The Eighth Air Force Historical Society

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Finding Individual Veterans

FIRST AND FOREMOST, we want to help you find the information regarding your loved one that served in WWII.
That is why we have assembled the following information and ways to find the information you are looking for.
While we have found many resources to find answers to your questions, we are sorry that we not able to research
all of the individual requests we receive.

IF YOU KNOW THE BOMB OR FIGHTER GROUP, there are historians at these two places that will help you with your research:

  1. Begin your search questions at the site:
  2. Click on the Group Number Range:   [1 to 49], [50 to 99], [100 to 199], [300 to 399], [400 to 499] [500 to 599]  [800+]
    These web sites and forums contain specialized group historians that will help you find the data you need for your research.

  3. Check to see if there is a website for that Bomb/Fighter Group: CLICK HERE
    Many of the active group websites have historians that will help you.

  1. Family members is good place to start your research. Gather all the information you can, such as letters, stories,
    newspaper clippings, grave markers, etc. Knowing the person's army serial number, bomb/fighter group affiliation,
    hometown, date of birth and place and date of death are important for continued research.

  2. Check the records at the National Archivesí on-line database at
  3. Hometown newspapers often listed when they graduated from boot camp, completed training phases, were promoted,
    sometimes even in action overseas. Most certainly if MIA or KIA will be listed in their local newspaper.

  4. Check with The American Air Museum in Duxford, England by Clicking here. They have the largest database of 8thAAF personnel.

  5. Another great site for deceased veterans is Often you find their WWII history too.
  6. If the veteran you are searching for was killed in action and is still buried overseas then they should be
    listed at American Battle Monuments Commission WWII Honor Roll

  7. If your veteran is buried in a national cemetery then check the Department of Veterans Affairs National Cemetery Administration
    Nationwide Gravesite Locator

  8. Try and search by name, by Army Serial Number or name and serial number.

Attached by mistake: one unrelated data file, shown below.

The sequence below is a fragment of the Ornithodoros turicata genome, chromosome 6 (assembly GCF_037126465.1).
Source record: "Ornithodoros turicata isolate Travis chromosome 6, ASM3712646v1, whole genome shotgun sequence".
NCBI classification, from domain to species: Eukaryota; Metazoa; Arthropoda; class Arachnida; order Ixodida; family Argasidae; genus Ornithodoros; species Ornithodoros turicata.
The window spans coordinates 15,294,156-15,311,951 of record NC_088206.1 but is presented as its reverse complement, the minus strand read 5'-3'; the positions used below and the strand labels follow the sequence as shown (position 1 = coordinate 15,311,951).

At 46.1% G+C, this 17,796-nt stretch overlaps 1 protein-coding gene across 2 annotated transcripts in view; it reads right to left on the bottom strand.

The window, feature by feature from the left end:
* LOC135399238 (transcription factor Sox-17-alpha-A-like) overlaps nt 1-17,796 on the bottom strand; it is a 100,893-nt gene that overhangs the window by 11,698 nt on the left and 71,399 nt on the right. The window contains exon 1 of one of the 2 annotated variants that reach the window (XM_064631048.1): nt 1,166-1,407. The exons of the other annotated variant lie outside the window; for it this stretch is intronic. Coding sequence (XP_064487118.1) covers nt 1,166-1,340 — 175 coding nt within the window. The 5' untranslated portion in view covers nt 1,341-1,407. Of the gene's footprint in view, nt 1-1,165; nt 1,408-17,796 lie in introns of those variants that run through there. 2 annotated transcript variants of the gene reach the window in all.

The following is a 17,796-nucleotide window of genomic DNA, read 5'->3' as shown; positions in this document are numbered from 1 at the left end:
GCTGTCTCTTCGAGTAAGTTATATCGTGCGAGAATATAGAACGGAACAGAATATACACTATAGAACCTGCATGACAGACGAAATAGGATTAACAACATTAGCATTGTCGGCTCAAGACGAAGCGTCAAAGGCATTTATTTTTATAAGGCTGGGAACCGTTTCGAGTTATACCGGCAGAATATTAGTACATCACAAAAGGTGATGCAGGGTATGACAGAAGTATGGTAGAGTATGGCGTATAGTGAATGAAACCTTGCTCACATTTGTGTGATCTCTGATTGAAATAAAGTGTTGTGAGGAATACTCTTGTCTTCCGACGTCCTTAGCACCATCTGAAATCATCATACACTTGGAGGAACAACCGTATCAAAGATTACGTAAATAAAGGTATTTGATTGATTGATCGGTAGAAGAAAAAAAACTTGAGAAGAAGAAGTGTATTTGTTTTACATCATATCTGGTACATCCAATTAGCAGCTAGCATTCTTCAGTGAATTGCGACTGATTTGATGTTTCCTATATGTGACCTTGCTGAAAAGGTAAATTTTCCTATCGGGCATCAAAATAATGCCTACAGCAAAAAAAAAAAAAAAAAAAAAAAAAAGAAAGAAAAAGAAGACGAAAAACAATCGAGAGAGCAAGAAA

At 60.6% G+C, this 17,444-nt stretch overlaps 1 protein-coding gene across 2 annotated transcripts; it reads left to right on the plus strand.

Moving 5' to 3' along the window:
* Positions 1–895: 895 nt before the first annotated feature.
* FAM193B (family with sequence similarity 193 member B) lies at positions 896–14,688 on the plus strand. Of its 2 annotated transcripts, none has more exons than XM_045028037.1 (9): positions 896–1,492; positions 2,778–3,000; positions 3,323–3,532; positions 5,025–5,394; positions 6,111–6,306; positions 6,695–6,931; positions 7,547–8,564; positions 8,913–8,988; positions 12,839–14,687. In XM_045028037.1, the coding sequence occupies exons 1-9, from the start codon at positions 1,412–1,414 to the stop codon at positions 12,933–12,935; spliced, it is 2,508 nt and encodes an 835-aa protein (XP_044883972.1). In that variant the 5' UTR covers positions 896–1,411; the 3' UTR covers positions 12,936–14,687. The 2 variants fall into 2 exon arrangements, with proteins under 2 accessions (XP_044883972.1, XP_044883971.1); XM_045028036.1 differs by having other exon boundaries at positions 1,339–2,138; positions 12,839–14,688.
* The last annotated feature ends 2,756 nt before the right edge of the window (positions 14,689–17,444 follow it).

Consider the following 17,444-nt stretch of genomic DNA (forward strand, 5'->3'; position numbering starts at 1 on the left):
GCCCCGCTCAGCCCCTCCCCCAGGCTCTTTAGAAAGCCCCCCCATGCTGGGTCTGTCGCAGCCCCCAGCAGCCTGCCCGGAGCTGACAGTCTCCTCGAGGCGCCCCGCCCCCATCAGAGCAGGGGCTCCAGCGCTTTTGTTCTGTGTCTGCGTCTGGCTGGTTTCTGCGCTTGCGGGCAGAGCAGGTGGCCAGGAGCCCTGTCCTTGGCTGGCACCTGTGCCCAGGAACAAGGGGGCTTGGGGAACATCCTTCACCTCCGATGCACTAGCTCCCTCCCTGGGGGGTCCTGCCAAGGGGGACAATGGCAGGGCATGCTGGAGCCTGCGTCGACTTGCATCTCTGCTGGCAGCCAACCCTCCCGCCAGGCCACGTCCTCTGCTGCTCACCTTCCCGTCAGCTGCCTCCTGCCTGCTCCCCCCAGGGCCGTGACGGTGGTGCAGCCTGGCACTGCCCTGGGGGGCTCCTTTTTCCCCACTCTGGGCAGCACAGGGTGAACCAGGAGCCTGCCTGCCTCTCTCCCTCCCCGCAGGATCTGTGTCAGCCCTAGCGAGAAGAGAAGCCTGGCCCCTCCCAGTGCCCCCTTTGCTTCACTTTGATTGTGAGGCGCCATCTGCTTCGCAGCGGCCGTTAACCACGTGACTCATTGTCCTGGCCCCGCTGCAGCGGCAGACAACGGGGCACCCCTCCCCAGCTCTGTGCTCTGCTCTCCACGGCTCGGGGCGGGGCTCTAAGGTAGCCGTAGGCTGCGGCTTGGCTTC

9. If you know nothing, go to the WWII Army Enlistment Records  There you can find their serial number, residence state, etc.

  10. If you are a military veteran, or Next of kin of a deceased, former member of the military can Request Military Service Records
    online, or by US Mail, or by fax. Otherwise use the Military Record Requests Using Standard Form 180 (SF-180)

  11. If you find or have the Army Serial Number then go to Military Service Records for info on how to request DD-214 discharge
    documents from St. Louis.

  12. If he was a POW, go to the World War II Prisoners of War Data File This will give date of capture and where he was held.
    To learn about the different Stalag Lufts in Europe, go to

  13. If you know the plane name and if it was a B-24, it might be listed at This might also give the bomb group.

  14. MIAs never found or recovered can be found at Service Personnel Not Recovered



National Personnel Records Center, Military Personnel Records: This is where you obtain Service Records (201 file) located in St. Louis.
Note that a fire in 1973 destroyed many records, nearly 80% of them. You'll need their Standard Form 180 and an understanding of the
Privacy Act of 1974.

With access to a printer and the Adobe Acrobat Reader software available below, you may download and print a copy of the
Standard Form 180 - Request Pertaining to Military Records. The front and back of the form are separate files which
must be downloaded separately. NOTE: Please download both sides of the form as the back of the form contains important
mailing addresses and instructions.